Voter Registration

The ECP’s responsibilities including assembling and displaying a list of registered voters prior to an election. The Commission has released Pakistan’s most up-to-date electronic electoral rolls ever produced, based on the ECP’s collaboration with the National Database and Registration Authority (NADRA). This is a key improvement from the last general election in 2008, when millions of dollars were spent in the construction of a voters list that omitted tens of millions of eligible voters.

Voter registration is ongoing and will close upon the announcement of an election date. Eligible voters are able to check their registration status by SMS at a nominal cost. To date, of the 85 million voters on the list, approximately 12 million have checked their registration status via SMS. NADRA continues to work with the ECP to ensure all citizens in possession of a Computerized National Identity Card (CNIC) are included and properly documented on the voter list.

While electoral stakeholders consider the electoral rolls to be the most accurate to date, political parties and civil society groups have raised issues – such as inaccurate addresses at which voters are registered, a lack of clarity on procedures for making corrections to the voters list, and difficulties in implementing these procedures – which could lead to voter disenfranchisement. NADRA has estimated that approximately 10 percent of eligible voters have a different address from their ancestral or ‘permanent’ address; in the event that a current address could not be 5 verified, a voter’s ancestral address was entered by default into the voters list. This has resulted in several inaccuracies.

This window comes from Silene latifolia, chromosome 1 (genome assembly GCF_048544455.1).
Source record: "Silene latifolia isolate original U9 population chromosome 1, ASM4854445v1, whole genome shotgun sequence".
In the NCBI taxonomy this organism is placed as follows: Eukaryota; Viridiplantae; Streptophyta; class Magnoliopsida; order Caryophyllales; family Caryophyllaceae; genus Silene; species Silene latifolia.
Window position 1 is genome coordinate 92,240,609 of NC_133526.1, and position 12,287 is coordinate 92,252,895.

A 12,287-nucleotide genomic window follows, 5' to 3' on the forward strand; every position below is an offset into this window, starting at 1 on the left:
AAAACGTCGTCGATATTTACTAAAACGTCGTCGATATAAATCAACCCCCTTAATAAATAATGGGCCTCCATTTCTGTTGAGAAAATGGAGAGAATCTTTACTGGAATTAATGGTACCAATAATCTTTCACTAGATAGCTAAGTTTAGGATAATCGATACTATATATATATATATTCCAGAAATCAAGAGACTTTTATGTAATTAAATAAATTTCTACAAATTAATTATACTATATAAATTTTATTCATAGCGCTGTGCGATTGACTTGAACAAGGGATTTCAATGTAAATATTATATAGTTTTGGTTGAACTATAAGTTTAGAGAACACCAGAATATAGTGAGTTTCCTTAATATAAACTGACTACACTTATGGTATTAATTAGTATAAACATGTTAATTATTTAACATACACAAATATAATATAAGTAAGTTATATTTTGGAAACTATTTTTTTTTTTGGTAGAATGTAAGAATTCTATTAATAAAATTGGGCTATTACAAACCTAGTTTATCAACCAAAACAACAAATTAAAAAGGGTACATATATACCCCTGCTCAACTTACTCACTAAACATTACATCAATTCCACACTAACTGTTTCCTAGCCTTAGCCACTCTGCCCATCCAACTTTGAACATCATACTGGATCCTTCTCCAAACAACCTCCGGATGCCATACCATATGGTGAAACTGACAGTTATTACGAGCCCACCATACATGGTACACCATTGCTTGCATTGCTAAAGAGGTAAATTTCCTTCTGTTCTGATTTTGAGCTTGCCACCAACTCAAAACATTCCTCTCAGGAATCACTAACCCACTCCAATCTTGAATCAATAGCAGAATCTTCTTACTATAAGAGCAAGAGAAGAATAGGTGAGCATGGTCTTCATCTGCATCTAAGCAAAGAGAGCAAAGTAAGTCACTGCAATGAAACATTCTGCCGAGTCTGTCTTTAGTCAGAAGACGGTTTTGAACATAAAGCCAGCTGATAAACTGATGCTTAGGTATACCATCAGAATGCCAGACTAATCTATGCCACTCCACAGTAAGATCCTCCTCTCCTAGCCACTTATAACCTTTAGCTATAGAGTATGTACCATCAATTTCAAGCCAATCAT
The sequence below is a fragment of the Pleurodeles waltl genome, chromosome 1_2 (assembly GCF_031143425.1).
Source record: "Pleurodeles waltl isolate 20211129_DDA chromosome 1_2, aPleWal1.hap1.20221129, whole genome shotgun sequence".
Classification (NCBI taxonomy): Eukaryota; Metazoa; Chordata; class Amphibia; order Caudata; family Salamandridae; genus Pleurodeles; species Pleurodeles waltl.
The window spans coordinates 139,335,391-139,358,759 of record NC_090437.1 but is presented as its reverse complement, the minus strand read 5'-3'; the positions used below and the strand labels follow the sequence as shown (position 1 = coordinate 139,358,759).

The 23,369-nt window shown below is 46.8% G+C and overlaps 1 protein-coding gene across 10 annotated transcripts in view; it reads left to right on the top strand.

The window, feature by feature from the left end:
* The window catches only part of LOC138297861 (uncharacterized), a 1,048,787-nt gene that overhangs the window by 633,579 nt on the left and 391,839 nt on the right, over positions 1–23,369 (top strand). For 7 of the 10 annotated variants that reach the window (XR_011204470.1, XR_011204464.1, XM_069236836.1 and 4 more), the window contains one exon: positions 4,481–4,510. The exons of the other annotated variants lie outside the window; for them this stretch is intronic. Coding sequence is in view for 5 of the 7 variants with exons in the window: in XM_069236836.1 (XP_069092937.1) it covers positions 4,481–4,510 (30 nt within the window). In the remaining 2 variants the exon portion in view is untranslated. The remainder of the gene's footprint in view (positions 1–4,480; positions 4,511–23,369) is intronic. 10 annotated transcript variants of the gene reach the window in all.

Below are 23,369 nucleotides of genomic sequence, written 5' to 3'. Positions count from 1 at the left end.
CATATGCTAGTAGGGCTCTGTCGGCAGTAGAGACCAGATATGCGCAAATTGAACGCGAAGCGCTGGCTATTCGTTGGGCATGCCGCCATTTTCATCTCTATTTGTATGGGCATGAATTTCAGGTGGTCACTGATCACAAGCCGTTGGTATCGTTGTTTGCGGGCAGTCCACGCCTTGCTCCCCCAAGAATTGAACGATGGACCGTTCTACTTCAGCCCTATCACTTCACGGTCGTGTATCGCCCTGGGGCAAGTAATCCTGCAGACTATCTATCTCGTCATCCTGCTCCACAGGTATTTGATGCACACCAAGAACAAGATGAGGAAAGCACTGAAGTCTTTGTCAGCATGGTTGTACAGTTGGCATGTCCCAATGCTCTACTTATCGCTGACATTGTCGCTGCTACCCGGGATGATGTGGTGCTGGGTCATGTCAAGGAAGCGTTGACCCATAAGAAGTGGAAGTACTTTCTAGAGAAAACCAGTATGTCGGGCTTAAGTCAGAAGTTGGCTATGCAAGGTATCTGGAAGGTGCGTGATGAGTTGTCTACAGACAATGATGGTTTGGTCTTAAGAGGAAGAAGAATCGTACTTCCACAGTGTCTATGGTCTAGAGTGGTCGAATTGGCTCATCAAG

In connection to an October 2011 case on the law and order situation in Karachi, the Supreme Court called for delimitation of constituencies within Karachi. Specifically the judgment notes that the “boundaries of administrative units like police stations, revenue estates, etc., ought to be altered so that the members of different communities may live together in peace and harmony, instead of allowing various groups to claim that particular areas belong to them and declaring certain areas as ‘no go’ areas under their fearful influence.” In its December 5, 2012 judgment on the voter rolls, the Supreme Court directed the ECP “to carry out proper and complete door to-door re-verification in Karachi so as to ensure that no voter is disenfranchised or dislocated and all other discrepancies are rectified as early as possible.”